The abbey’s deed of surrender was signed on June 23, 1538, and around 30 years later Michael Sherbrook (1535-1610), rector of the nearby parish of Wickersley, listened intently as his father and uncle recounted details of its suppression. The event at Roche took place when he was a child but once knowing all the facts he then catalogued the information, which has been passed down through the centuries. His account is considered to be one of the most important sources detailing an abbey’s destruction.
Sherbrook states the abbey was functioning normally until the date of suppression with locals attending vespers in the abbey church. Immediately afterwards, a mob arrived and pilfered whatever was available.
Sherbrook’s father recalled that Roche Abbey’s ransacking would have pitied any heart, “to see the tearing up of the lead, the plucking up of boards and throwing down of the rafters...All things of price were either spoiled, [taken away] or defaced to the uttermost and it seemed that every person bent himself to filch and spoil what he could”. Parchment from manuscripts and service books was made use of and many of the buildings, including the church, were pillaged.
A little later some of the monastery’s possessions were offered at a public auction. Amongst the items were floor tiles and window glass and even Sherbrook’s father purchased several loads of timber from the steeple.
Roche Abbey was founded as a monastery of the Cistercian order in 1147, by a party from Newminster Abbey, Northumberland, comprising 12 monks, an abbot and around 20 lay brothers.
The abbey’s location, in a narrow valley with rock outcrops in the hills east of Rotherham, appealed to the monks as a secluded area where they could carry out their commitment to the work of God. Another advantage was an abundant water supply provided by Maltby and Hooten dikes.
The donors of the land were two local lords, Richard de Bully, Lord of Maltby, and Richard, son of Turgis. Initially, the abbey was made up of timber buildings but as the income grew they were replaced by stone structures. The fine stonework within the abbey shows it to be distinctively French and the style of architecture definitely Gothic. The latter style was developed in and around Paris in the 1140s and appeared in the north of England in the 1160s.
Around 1175, Roche Abbey numbered about 50 monks and 100 working lay brothers and servants. It was a medium sized abbey compared with the Cistercian order’s other seven Yorkshire abbeys, and comprised a walled precinct containing a series of buildings and enclosures, with the church and cloister at the centre.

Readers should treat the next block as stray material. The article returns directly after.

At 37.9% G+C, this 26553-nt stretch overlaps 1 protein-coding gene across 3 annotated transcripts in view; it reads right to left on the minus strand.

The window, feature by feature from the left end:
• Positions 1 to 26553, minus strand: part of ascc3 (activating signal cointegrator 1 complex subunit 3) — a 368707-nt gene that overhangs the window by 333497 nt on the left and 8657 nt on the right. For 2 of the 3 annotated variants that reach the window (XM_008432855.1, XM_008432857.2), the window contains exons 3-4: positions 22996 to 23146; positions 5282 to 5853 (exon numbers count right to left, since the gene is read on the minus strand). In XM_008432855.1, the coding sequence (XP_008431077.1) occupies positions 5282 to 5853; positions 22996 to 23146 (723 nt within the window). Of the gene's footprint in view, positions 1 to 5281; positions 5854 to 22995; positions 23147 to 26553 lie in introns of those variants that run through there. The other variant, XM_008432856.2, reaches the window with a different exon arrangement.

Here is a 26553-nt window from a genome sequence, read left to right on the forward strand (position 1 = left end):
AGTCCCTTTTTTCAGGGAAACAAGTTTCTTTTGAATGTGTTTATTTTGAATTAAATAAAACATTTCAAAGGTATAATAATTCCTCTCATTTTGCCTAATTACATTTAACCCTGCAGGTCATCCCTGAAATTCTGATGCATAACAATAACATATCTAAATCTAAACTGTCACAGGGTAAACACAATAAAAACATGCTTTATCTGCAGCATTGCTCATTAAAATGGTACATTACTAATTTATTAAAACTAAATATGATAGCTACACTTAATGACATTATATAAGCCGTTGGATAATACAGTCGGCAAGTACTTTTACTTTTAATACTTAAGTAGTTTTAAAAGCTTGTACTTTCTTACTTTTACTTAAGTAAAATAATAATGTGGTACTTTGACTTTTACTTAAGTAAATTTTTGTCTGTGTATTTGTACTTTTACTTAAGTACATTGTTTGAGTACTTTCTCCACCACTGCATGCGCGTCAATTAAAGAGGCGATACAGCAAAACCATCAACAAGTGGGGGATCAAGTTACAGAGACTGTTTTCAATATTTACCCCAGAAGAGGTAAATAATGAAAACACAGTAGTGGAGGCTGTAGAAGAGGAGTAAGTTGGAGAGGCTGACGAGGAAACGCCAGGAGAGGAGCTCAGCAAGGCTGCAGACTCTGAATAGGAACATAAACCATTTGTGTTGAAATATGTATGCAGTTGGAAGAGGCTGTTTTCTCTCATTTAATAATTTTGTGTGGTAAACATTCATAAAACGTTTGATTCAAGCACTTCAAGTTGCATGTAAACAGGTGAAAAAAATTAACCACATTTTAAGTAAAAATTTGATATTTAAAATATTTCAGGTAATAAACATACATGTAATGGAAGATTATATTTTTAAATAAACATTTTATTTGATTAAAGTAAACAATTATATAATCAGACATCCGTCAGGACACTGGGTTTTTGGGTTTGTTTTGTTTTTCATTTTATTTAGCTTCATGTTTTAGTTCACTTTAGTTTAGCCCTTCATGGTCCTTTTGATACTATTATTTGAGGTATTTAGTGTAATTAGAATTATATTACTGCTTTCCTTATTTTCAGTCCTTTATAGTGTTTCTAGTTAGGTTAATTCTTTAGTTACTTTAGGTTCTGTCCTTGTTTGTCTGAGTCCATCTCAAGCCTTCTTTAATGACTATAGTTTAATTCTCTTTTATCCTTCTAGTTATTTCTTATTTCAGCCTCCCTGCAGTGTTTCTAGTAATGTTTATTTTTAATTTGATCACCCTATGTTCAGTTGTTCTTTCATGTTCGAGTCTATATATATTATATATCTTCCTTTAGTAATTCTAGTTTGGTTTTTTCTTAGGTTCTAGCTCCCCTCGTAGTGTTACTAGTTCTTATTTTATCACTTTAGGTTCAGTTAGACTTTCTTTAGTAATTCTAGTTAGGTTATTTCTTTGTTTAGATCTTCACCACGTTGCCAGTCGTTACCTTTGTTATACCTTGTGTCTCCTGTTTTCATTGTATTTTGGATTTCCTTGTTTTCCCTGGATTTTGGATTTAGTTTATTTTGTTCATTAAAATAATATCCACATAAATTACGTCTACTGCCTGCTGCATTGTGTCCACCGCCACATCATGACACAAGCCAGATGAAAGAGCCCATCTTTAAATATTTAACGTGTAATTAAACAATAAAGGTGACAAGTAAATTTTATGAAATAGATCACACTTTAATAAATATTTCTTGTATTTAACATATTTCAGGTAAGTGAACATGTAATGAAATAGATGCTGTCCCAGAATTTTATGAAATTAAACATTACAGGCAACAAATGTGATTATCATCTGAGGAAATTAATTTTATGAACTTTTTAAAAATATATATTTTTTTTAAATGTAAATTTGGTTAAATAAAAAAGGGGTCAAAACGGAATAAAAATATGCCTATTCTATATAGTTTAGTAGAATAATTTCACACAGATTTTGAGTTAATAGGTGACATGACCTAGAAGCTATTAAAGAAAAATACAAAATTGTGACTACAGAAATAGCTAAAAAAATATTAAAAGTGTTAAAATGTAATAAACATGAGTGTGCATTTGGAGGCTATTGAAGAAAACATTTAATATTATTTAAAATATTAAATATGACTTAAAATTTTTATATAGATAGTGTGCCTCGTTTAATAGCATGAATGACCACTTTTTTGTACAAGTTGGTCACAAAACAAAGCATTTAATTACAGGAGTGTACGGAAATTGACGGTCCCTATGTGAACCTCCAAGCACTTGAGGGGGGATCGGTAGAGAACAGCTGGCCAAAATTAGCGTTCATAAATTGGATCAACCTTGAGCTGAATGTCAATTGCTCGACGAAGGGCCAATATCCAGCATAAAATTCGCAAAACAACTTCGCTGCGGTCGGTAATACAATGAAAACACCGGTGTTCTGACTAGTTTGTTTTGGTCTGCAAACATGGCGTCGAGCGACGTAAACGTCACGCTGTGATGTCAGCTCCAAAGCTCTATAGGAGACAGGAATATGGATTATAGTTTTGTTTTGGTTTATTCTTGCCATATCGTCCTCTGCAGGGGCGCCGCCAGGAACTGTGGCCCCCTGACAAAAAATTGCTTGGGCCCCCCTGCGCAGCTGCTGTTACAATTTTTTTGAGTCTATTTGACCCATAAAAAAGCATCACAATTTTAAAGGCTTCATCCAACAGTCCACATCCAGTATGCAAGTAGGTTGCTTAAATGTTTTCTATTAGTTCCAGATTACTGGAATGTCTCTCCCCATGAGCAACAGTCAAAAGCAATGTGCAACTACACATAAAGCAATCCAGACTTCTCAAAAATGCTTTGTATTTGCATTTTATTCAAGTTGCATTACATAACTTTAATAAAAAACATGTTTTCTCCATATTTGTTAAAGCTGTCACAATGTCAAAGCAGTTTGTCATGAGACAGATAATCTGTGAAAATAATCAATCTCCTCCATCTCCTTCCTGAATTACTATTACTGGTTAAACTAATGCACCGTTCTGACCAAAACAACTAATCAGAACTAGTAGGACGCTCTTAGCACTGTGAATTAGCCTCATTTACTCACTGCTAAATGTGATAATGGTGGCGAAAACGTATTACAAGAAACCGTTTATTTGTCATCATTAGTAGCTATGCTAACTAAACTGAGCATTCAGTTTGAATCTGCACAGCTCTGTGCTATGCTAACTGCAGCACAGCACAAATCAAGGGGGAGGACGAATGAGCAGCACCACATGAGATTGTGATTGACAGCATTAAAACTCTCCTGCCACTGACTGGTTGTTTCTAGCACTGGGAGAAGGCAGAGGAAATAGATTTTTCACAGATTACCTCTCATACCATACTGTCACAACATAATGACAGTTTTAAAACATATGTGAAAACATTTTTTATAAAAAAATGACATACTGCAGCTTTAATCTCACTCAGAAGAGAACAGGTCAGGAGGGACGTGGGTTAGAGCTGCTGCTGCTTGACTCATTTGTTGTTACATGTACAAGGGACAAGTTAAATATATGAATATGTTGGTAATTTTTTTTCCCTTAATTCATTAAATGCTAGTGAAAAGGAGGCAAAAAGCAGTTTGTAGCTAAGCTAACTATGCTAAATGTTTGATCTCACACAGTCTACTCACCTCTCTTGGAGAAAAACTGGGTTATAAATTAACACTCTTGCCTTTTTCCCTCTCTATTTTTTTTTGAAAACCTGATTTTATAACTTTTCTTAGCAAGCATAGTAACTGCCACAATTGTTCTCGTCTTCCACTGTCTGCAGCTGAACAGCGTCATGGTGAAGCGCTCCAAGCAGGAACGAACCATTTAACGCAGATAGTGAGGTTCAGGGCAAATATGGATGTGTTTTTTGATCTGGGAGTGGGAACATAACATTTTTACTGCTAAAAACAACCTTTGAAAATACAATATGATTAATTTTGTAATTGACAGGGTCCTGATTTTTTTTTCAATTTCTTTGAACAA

At the monastery’s peak, the community of about 150 was composed of one-third monks and two-thirds lay brothers.
A brief ceremony in the Chapter House in 1538 saw Roche Abbey handed over to commissioners of the King. At this time, the Roche community comprised 17 monks, four novices and some paid servants.
After passing through a succession of private owners the valley and adjacent lands eventually came into the possession of the 3rd Earl of Scarborough, Thomas Lumley (c.1691-1752). In 1774, the 4th Earl of Scarborough (1725-1782) discussed ideas for the Roche Abbey area’s development with landscape gardener Lancelot ‘Capability’ Brown (1716-1783). The gardener was then issued with a contract “to finish all the valley of Roche Abbey in all its parts, according to the ideas fixed on with Lord Scarborough (with Poet’s feeling and with Painter’s eye)”.
Brown was to earn £2,700 (about £4.5m today) for the ambitious work though he fell out with the Earl in 1779 with only a portion of the job undertaken. Brown’s foreman, Adam Mickle, his son and other workmen continued with the project. A banqueting lodge was erected in 1777 for entertaining and for viewing the landscape.
Not everyone admired Brown’s attempt to enhance an historic ruin. One critic said his landscaping “was too magnificent and too artificial an appendage to be in union with the ruins of an abbey”.
During the 19th century landowners wanted historic sites to be verified and explored in depth, and Brown was accused by local antiquarian James Aveling of “creating havoc” at Roche Abbey. Beginning in the late 1850s, Aveling with the permission of the 9th Earl of Scarborough, began a series of small excavations to determine a full ground plan of the church and cloister. Further clearance of the site occurred during the remainder of the century. The abbey was open to the public from the 1880s.
After the First World War, Roche Abbey was taken over by the state continuing with its upkeep and archaeological recording. Further parts of the abbey were exposed and consolidated. Today the lofty early Gothic transepts of Roche Abbey still survive to their original height and are considered to be amongst the finest early Gothic architecture in the UK. It also has one of the most complete ground plans of any Cistercian monastery, laid out as excavated foundations.
Special thanks to Peter Urmston and English Heritage for help with this piece